The gorgeous girl with an amazing personality whom you want to go to the prom with is unavailable. What would you do?
Well, you could ask another who may be less attractive, but still has the same dazzling character.
This is perhaps the dilemma that Suzuki fans are facing now. The most desirable car in Suzuki’s line-up is arguably the Swift Sport.
But the car, which was launched overseas more than two years ago, is not available here through Champion Motors, the official Suzuki agent.
Champion, however, has the Vitara, an SUV (sport utility vehicle) which looks nothing like the Swift Sport, but has the same 1.4-litre turbocharged engine and 6-speed automatic gearbox.
Up till now, the fourth-generation Vitara was rather dull with a humdrum naturally aspirated 1.6-litre engine. It took 13 seconds to reach 100km/h – longer than a Toyota Corolla Altis.
The new engine shakes things up.
Power goes up to 138bhp (from 118bhp) and torque rises to 220Nm (from 156Nm), allowing the car to reach 100kmh from standstill in a more respectable 9.5 seconds. Top speed has also risen to 200km/h, from 180km/h.
Its other changes are cosmetic. The grille gets a new design, with six short vertical slates that look like they are radiating from the Suzuki logo instead of the previous two long, horizontal slates.
The Suzuki Vitara’s front bumper has been redesigned. So have the headlamps and tail-lamps, which are now equipped with LEDs.
Inside, the Vitara’s instrument cluster gets a new iPhone 5-sized full-colour LCD display between the speedometer and tachometer.
The sole Suzuki Vitara variant available here in Singapore is front-wheel driven. But this is not a deal breaker as most buyers of crossovers are unlikely to venture off paved roads.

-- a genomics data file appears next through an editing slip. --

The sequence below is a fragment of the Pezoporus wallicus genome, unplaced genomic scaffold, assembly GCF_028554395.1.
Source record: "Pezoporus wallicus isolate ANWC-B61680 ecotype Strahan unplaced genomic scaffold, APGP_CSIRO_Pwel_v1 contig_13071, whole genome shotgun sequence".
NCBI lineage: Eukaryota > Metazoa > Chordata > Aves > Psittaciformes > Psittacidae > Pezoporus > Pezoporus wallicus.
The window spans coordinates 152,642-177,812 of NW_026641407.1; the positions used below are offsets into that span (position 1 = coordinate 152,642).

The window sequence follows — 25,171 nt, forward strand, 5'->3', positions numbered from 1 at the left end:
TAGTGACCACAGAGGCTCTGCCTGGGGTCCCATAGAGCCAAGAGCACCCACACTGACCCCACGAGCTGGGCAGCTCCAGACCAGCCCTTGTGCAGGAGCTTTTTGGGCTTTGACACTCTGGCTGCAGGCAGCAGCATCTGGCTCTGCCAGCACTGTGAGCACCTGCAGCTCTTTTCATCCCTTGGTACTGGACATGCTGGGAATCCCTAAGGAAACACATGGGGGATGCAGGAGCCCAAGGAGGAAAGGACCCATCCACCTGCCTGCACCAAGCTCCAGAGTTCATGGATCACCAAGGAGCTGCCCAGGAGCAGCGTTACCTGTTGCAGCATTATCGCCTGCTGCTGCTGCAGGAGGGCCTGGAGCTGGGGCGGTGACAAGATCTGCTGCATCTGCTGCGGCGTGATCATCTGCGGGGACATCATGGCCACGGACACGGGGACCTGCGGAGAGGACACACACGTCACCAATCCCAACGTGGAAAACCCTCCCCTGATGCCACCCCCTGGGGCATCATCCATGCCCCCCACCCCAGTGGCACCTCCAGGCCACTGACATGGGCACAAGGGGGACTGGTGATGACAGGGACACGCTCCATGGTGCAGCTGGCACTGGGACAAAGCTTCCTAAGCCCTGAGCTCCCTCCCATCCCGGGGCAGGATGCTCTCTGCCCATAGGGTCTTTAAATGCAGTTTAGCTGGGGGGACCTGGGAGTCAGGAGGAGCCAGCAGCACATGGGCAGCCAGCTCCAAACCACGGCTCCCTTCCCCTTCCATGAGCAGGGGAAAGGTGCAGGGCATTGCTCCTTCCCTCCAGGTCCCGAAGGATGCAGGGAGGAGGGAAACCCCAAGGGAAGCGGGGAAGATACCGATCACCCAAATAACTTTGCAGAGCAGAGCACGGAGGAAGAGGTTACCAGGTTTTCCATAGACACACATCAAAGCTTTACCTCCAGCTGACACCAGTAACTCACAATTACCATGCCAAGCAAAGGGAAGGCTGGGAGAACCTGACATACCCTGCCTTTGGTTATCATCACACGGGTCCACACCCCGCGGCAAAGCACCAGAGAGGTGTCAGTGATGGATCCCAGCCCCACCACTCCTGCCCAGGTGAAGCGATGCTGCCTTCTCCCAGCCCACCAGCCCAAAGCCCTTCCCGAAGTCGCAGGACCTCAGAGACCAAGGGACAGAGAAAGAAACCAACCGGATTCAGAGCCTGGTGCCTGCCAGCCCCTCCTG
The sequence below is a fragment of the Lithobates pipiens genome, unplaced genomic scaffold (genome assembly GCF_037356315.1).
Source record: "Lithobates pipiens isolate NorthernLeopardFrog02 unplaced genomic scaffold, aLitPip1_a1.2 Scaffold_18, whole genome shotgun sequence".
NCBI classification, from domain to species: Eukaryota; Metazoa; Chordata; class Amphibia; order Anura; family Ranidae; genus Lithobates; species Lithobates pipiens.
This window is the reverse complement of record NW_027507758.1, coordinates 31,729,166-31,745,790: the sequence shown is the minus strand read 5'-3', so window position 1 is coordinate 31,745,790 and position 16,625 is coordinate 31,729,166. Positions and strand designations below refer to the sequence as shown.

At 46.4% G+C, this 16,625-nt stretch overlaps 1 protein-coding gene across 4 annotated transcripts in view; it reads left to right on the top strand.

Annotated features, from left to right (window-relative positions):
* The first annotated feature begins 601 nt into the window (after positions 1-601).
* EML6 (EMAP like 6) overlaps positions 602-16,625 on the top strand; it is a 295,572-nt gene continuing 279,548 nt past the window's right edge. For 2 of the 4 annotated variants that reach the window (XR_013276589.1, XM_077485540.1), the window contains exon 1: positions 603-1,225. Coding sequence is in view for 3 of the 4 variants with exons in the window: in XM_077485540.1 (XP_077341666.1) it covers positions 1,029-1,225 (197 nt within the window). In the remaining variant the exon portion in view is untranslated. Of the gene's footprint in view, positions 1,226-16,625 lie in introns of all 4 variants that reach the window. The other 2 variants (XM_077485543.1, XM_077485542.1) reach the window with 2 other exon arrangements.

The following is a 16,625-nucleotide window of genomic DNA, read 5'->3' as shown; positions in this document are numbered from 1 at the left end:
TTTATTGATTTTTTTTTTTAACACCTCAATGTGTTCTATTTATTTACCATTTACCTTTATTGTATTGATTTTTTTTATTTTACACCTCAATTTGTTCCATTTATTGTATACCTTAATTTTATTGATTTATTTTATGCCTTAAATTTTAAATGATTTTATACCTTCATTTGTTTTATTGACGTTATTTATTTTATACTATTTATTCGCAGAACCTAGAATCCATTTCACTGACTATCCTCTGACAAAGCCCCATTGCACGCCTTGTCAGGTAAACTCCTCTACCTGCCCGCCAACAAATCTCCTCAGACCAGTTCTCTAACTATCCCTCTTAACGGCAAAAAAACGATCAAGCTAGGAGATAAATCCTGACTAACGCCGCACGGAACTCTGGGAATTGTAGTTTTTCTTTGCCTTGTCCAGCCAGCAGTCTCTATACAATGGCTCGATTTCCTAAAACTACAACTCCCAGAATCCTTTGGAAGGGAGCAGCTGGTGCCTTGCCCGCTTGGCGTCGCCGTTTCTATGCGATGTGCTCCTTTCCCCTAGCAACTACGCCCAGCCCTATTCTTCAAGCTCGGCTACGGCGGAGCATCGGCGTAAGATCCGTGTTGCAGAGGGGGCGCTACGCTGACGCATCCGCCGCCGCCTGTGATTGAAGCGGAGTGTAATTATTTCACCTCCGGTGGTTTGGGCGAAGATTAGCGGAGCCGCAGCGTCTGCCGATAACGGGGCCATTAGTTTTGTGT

And it is on the tarmac that the Vitara excels. Peak torque is accessible from a low engine speed and extends to the mid-range, which means the car remains punchy at all times.
Over a one-day test-drive, I found myself hitting unpublishable speeds in a flash.
The Vitara’s 6-speed gearbox is quick-shifting, with steering-mounted paddles boosting the level of involvement for enthusiastic drivers.
On expressways, the Suzuki Vitara is zippy – it slips effortlessly into gaps in the traffic and keeps pace easily with faster-moving vehicles.
And it is surefooted around the bends in Mount Faber Road and Neo Tiew Road, with car-like damping.
The Vitara’s driving position is spot on, with high all-round visibility. The panoramic sunroof makes the cabin more expansive.
The squarish, nearly flat boot with rear seats folded down is appealing to both families and active singles.
Over a 130km drive with about 75 percent on expressways, the car managed 15.2km/L – close to the official figure of 16.9km/L.
But what is less appealing in the Suzuki Vitara is the locally fitted Clarion infotainment unit, which has a jet-black frame that disrupts the cohesiveness of the cockpit.
Performance-wise, it matches the CX-3 and is quicker on the sprint than the rest.
Overall, the Vitara is a cheaper and faster car than its rivals. This makes it rather attractive for those looking for a compact crossover.
But the biggest draw for me is that the Suzuki Vitara reminds me of the Swift Sport.
It is like a more practical version of the hot hatch, which makes it not too shoddy an alternative to the unavailable pocket rocket.
Suzuki Vitara 1.4 (A)
ENGINE 1373cc, 16-valves, inline-4 turbocharged
MAX POWER 138hp at 5500rpm
MAX TORQUE 220Nm at 1500-4400rpm
GEARBOX 6-speed automatic with manual select
0-100KM/H 9.5 seconds
TOP SPEED 200km/h
FUEL CONSUMPTION 16.9km/L (combined)
PRICE INCL. COE $99,900
AGENT Champion Motors